SynopsisBorn in 1922, Ernst Ludwig “Lux” Oswalt was the son of Ernst and Wilhelmine Oswalt, proprietors of the publishing house Rütten & Loening, which also published “Struwwelpeter”. Although he came from a Jewish family in Frankfurt, he was baptised in the Protestant church. Later, he was closely connected to St. Peter’s parish in Frankfurt, where he also worked as a leader for the church youth group and was himself confirmed in 1936. In spite of the fact they had been Protestants for two generations, according to the Nazi racial laws, the Oswalts were persecuted because of their Jewish origins.
In accordance with the discrimination and exclusion of the Nazi racial laws, as one of the last pupils to do so, Ernst Ludwig Oswalt had to leave the Musterschule school in Frankfurt’s Nordend in 1938 and from 1940 had to do forced labour in various companies. After his own high school graduation from the Musterschule, his brother Heinrich, who was two years older, had already left the country in 1937 to study electrotechnology in Switzerland. On 11th June, 1942, Ernst Ludwig Oswalt was deported from Frankfurt towards the east when he was only 19 years old. There is no knowledge of any survivors of this particular deportation.
Ludwig Oswalt had latterly lived with his father in Bettinastrasse number 48 in Frankfurt’s Westend. His mother Wilhelmine Oswalt contracted leukaemia in 1934 and died of the illness in 1938. After being summoned by the Gestapo and some weeks in prison, accused of not wearing the Star of David in the correct manner, his father was deported to the concentration camp of Sachsenhausen in June 1942, where he died in the same month, on 30th June 1942 at the age of 65. The 19-year-old son was never advised of his father’s deportation and death, as he himself had been forcefully deported some weeks earlier.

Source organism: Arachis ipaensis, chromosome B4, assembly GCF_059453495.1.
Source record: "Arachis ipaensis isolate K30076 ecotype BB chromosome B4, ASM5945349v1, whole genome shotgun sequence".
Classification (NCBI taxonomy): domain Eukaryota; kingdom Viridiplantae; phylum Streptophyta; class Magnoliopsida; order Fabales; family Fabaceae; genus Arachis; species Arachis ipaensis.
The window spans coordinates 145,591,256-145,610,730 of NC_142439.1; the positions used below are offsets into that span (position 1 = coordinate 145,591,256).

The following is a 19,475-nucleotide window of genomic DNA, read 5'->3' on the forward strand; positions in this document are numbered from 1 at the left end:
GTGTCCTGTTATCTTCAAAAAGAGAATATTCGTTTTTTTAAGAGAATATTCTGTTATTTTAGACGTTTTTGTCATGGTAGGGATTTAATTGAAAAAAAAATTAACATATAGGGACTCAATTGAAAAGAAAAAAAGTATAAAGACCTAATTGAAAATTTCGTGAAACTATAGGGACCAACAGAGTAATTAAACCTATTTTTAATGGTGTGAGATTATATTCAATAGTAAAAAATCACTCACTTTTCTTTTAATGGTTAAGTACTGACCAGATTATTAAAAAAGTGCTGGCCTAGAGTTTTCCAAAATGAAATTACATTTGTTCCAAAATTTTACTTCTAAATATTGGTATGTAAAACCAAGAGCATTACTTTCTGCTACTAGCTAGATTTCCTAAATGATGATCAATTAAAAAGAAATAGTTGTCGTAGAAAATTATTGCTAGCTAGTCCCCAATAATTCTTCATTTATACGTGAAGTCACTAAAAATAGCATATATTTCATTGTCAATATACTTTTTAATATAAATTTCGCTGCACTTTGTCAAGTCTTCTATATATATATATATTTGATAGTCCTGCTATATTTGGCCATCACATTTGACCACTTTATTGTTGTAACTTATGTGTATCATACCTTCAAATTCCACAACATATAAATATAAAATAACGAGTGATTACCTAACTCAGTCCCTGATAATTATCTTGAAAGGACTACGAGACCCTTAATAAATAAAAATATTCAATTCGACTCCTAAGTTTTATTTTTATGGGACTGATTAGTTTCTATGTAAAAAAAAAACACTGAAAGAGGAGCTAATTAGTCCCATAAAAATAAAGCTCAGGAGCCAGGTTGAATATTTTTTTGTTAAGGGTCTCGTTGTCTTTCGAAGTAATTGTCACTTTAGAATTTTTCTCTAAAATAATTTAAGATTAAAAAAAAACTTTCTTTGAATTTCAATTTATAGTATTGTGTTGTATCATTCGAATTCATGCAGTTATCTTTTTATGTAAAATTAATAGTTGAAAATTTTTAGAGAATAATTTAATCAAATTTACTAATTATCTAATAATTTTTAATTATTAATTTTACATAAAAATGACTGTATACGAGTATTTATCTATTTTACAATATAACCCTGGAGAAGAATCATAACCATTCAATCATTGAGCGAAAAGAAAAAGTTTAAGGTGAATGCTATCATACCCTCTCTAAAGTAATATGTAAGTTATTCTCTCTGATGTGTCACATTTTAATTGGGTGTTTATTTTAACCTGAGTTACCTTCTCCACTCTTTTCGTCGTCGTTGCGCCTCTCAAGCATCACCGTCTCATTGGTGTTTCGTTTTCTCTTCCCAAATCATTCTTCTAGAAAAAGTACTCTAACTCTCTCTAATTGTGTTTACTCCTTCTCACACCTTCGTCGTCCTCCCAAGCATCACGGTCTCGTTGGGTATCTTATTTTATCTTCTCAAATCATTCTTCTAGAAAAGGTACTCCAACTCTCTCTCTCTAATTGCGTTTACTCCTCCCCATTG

It would seem that Ludwig Oswalt’s relationship with St. Peter’s church and the friends he had made there held until his deportation. Not only does his farewell letter bear testimony to this, but an acquaintance of his, who was confirmed in March 1942, remembers Ludwig Oswalt singing in the church choir while wearing the discriminating Star of David on his chest. Dean Anneliese Oehlert, who was 18 years old at the time, remembers that the “once so popular red-haired church youth club leader” suddenly disappeared from one day to the next and from then on, in the parish, it was said, “He was a Jew.”
The documentary about Ernst Ludwig Oswalt uses original documents belonging to the family to show the life of this young man in the city of Frankfurt and today revisits the places he knew, for example the Musterschule school where a memorial plaque commemorates former Jewish pupils, including Ernst Ludwig Oswalt and his older brother Heinrich. In the documentary, historical class photos showing Ernst Ludwig Oswalt at the Musterschule are re-enacted by today’s pupils. The Großmarkthalle, the wholesale fruit and vegetable market, where Frankfurt’s Jews and Ernst Ludwig Oswalt were deported from, is also discussed in the film. Using photos and quotations from letters, the film undertakes a search for traces of the stages of his life and the places he knew in light of the increasingly harsh repressions of the Nazi racial laws. Furthermore, the film includes expert opinions in which the despotic racial laws vis-à-vis Jewish citizens in Frankfurt are explained.